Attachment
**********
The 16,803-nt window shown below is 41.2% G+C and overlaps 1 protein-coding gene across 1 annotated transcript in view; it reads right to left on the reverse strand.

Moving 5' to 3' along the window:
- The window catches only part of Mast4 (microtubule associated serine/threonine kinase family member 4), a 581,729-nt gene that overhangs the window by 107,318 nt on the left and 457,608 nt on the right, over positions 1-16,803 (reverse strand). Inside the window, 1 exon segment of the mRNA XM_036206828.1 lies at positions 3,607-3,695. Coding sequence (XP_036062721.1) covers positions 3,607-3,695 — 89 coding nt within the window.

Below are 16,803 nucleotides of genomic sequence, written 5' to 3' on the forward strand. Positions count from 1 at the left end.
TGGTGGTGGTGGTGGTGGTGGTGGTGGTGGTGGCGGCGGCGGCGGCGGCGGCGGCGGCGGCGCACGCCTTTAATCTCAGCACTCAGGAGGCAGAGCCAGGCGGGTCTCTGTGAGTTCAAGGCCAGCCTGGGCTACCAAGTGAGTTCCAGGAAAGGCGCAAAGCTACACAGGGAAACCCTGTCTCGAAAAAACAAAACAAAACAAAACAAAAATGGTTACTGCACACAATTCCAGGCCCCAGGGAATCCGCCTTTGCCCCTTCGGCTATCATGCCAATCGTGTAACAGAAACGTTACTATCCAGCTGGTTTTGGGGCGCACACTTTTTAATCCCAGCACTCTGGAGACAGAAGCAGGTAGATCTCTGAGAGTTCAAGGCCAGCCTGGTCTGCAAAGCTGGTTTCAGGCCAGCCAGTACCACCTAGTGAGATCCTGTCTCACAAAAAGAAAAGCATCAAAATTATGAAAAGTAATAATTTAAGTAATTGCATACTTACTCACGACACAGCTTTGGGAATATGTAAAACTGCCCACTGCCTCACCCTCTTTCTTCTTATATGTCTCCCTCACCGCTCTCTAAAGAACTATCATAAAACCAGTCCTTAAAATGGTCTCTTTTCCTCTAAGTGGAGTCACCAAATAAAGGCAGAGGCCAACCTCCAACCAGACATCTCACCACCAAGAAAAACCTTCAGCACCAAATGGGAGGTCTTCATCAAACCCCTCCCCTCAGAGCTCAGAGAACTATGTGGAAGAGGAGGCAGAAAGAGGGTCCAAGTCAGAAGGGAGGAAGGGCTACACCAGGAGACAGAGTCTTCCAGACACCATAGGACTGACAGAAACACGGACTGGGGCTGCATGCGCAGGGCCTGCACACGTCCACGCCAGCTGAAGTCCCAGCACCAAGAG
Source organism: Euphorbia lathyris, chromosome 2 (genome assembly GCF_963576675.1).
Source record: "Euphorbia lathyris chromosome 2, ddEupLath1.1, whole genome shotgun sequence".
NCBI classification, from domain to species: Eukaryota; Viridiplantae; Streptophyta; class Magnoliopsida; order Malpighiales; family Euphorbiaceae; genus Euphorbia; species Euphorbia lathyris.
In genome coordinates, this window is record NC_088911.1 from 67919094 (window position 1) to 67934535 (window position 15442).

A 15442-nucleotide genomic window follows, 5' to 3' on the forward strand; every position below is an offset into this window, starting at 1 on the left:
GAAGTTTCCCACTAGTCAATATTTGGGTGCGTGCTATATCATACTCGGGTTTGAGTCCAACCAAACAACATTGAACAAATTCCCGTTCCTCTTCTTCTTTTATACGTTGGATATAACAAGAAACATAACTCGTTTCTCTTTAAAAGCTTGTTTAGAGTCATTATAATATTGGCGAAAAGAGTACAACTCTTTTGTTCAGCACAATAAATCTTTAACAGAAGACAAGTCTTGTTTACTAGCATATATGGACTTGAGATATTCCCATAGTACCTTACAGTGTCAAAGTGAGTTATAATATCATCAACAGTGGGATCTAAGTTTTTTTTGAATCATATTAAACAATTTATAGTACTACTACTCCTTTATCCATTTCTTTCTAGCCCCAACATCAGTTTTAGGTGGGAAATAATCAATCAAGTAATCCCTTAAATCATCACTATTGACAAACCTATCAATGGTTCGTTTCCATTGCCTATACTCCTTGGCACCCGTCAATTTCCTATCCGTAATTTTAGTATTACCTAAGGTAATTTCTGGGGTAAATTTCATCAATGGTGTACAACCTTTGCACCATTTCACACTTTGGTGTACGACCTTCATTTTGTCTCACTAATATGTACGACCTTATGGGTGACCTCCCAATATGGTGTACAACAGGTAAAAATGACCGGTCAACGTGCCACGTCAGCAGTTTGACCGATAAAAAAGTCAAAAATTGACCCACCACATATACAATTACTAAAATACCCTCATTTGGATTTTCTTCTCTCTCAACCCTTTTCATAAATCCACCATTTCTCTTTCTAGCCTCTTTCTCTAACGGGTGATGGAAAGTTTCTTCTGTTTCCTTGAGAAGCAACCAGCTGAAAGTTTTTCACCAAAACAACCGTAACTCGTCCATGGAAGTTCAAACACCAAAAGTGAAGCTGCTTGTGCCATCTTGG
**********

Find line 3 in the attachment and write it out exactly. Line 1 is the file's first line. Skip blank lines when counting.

- The window catches only part of Mast4 (microtubule associated serine/threonine kinase family member 4), a 581,729-nt gene that overhangs the window by 107,318 nt on the left and 457,608 nt on the right, over positions 1-16,803 (reverse strand). Inside the window, 1 exon segment of the mRNA XM_036206828.1 lies at positions 3,607-3,695. Coding sequence (XP_036062721.1) covers positions 3,607-3,695 — 89 coding nt within the window.